Difference Between Necrosis and Apoptosis:PharmD

Necrosis vs. Apoptosis
Unless you are in the medical field, necrosis and apoptosis can seem like fancy words for a disease that you may never get. Think again. Both of these infections are on a cellular level and are common among people with various diseases and injuries. Apoptosis and necrosis are related to the death of otherwise healthy cells, either by internal causes or external causes. Someone who suffers either at a grand scale level can even die if they are not treated by a physician soon enough.

Apoptosis is the planned cell death within organisms that are multi-cellular. These cellular changes are done to the advantage of the organism, and do not involve any cellular trauma or damage to the organism. Some of the ways that apoptosis occurs includes cell shrinkage, nuclear fragmentation, condensation of the chromatin in the cell and fragmentation of the DNA chromosomes. The changes which cause apoptosis are all biochemical and involve the morphology and death of cells within certain organisms. The death of a cell can occur in many fashions. The first is that the cell contents leak out and cause inflammation of the tissues in the surrounding area. They can also swell by themselves, which can lead to an eruption or a slow leak of cell contents. Patients who have AIDS or are HIV positive will have cells that suffer from apoptosis in random areas throughout their body. 

Necrosis is different from apoptosis in that the cell has not lived out its life. There is an outside cause for the reason that the cell has died. Necrosis is the death of cells and living tissue from something that has attacked the cellular ability to complete mitosis. Toxic elements, infections, and trauma are often linked to necrosis occurring in patients most frequently. Unlike the cells that undergo apoptosis, cells that succumb to necrosis are not supposed to die, which could have a larger and more deadly effect on the patient. Phagocytes are not able to engulf the cell that is dead, therefore dead tissue and cell debris build around the area where the first cell was located. This can mean amputation of an arm or leg, or death if the necrosis occurs in the torso near vital organs of the body.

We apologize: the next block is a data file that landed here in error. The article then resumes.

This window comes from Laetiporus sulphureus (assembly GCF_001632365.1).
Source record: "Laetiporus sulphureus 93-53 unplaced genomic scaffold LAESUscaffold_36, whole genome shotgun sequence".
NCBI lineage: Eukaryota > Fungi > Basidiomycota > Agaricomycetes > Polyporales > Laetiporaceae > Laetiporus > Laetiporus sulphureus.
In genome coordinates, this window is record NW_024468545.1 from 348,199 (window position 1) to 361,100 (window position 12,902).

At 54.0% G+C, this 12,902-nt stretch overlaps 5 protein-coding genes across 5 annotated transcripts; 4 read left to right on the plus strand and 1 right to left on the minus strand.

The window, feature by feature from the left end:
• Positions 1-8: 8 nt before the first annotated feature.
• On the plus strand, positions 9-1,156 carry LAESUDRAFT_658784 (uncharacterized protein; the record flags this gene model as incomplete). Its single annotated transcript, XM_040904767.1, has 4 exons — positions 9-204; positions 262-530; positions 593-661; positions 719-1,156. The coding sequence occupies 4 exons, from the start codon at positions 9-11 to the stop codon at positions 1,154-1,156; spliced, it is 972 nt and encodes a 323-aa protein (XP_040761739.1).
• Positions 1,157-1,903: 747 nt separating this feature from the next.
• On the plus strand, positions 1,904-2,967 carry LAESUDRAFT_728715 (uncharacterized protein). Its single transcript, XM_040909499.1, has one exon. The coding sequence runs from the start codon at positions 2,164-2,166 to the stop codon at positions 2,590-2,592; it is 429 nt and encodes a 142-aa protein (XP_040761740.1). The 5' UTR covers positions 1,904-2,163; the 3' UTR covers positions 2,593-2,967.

While apoptosis and necrosis are two very different problems for the cells of humans, they are no laughing matter and should be taken very seriously.

1. Apoptosis and necrosis are both involved in the death of cells. Apoptosis cells are damaged by a planned death, these cells are expected to die for some reason. A necrosis cell is suddenly killed by an outside source.
2. Apoptosis cells can shrink or fragment into pieces. Necrosis cells can leak out or even rupture.
3. Apoptosis is common in patients who suffer from AIDS or are HIV positive. Necrosis is often seen in patients who have cancer, or even those who have been bitten by a poisonous insect or reptile.